Food And Your Feelings

Feb 22, 2013 No Comments by

Turning to food for emotional reasons can lead to all kinds of health problems. Find out how to get a handle on it.

As someone who suffers from depression and anxiety, 33-year-old Emiko Grant used to turn to food to manage her emotions. “I regularly ate dark chocolate, ice cream or baked goods to cheer me up,” says the research administrator. Although the food provided temporary relief, it never lasted. “I would feel better while I was eating, but then I would feel irritable and guilty,” Grant says. And the food wasn’t just harming her emotional heath: “Heart disease runs in my family, and when I measured my waist I discovered that I was just above the acceptable range for healthy,” Grant says. “I was also really tired to the point where I would often a take-hour nap after work.”

emotional overeating

emotional overeating

Food and your moods

It’s not uncommon for people to tune to food when they’re stressed, sad, bored or even happy. “For some people, emotional eating is a minor issue,” says a psychologist. However, it becomes problematic if it gets to the point where you’re always eating for emotional reasons and you then experience guilt or shame or your health is negatively impacted (e.g., you’re overweight, suffering from diabetes or simply not eating enough nutritious foods). It’s also a problem if it’s preventing you from truly examining – and addressing – real issue in your life (think: an unhappy relationship or dissatisfaction with your job).

The good news is that you can get a handle on emotional eating. “Once I started keeping a food diary and becoming more aware of my cravings, I saw a definite pattern of reaching for certain foods based on my emotions – so I went to see a naturopathic doctor who helped me to start developing healthier eating habits,” says Grant, who is now several pounds lighter and slimmer around the waist.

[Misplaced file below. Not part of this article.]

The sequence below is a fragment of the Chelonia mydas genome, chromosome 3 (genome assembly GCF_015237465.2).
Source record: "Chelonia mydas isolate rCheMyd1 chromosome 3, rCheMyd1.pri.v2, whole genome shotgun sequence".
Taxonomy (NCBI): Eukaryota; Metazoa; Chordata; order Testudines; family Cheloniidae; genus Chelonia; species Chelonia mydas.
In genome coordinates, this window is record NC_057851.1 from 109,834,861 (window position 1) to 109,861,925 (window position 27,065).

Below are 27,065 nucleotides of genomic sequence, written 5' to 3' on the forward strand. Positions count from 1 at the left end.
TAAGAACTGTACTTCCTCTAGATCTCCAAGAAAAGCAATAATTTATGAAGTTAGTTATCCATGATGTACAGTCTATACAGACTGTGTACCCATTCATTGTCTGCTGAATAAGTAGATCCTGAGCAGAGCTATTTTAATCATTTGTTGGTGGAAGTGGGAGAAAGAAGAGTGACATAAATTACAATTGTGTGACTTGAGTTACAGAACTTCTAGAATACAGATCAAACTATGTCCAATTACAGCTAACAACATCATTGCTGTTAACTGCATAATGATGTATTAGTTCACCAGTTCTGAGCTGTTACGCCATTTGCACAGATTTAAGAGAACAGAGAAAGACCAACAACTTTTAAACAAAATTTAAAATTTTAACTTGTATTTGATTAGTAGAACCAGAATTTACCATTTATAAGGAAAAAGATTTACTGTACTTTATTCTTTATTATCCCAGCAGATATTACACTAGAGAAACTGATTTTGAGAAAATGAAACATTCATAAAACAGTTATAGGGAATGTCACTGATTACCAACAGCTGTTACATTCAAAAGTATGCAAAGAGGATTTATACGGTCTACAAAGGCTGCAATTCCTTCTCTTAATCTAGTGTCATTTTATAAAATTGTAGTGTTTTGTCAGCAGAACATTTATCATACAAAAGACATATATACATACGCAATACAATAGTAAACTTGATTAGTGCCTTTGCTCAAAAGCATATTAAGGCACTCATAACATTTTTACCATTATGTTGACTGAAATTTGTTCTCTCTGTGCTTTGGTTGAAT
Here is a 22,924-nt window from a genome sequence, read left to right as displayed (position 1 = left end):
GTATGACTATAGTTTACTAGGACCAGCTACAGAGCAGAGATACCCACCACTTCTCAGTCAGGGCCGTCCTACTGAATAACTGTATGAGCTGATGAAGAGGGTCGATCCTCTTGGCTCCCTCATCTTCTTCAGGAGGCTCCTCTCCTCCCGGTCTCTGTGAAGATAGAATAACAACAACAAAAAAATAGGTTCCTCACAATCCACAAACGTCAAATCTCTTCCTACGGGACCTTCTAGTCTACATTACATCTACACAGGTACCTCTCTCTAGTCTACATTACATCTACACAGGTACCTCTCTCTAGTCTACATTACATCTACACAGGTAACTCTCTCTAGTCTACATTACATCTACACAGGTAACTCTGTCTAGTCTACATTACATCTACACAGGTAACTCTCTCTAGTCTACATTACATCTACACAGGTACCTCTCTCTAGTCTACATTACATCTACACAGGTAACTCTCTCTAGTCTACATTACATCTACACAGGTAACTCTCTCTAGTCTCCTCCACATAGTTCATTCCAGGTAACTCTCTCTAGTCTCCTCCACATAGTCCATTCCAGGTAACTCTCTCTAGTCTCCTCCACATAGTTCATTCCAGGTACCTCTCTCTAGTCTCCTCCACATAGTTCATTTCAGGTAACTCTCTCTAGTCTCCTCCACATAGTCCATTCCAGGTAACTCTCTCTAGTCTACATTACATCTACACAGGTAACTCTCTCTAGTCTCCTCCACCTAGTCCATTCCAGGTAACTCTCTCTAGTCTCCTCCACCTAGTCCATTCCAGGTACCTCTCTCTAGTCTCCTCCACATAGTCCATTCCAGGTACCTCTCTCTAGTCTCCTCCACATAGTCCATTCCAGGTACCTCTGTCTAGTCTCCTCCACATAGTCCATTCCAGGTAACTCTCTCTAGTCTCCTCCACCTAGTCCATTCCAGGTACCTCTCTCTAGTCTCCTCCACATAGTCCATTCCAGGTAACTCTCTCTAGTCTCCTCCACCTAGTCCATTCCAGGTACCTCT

Beyond the scale

But controlling emotional eating should never just be about losing weight. “It’s about putting food back where it belongs”. “It’s about developing the awareness and the energy to deal with the underlying problems that are masked by your ‘problem’ with food.” When you do that, you’ll gain control – not just over food, but also your health and your life. Here are four simple steps to help you do just that.

1. Examine Your Triggers : Each time you sit down to a meal or reach for a snack, ask yourself if you’re really hungry. If your tummy’s rumbling or you feel light-headed, it’s probably physical hunger. But if you’ve eaten recently and it’s more about soothing-yourself, it’s probably emotional hunger.

“Anxiety, depression, boredom and anger may all contribute to overeating”. Many mood changes can also be traced to personal interactions, so look for the source in your exchanges – whether someone said something that was upsetting or you became overwhelmed by work or family demands.

2. Take Notes : Keeping track of the reasons you’re eating makes you aware of your patterns and gives you an opportunity to make better choices. One way to do this is with a chart: Get out a pad or notebook and draw four columns labeled “time of day,” “location people,” “food/amount” and “emotion/thought.” Each time you eat something that seems tied to your emotions instead of physical hunger, make a note of it. For instance, you might write: “2 p.m/ at my desk/ six Oreo cookies/nervous about big presentation.” At the end of the week, read over your record and look for patterns. What were the events, people, places, or situation that led you to eat?

Are you an emotional eater?

Rate these statements on a scale from 1 to 5, with 1 being “strongly disagree” and 5 being “strongly agree.”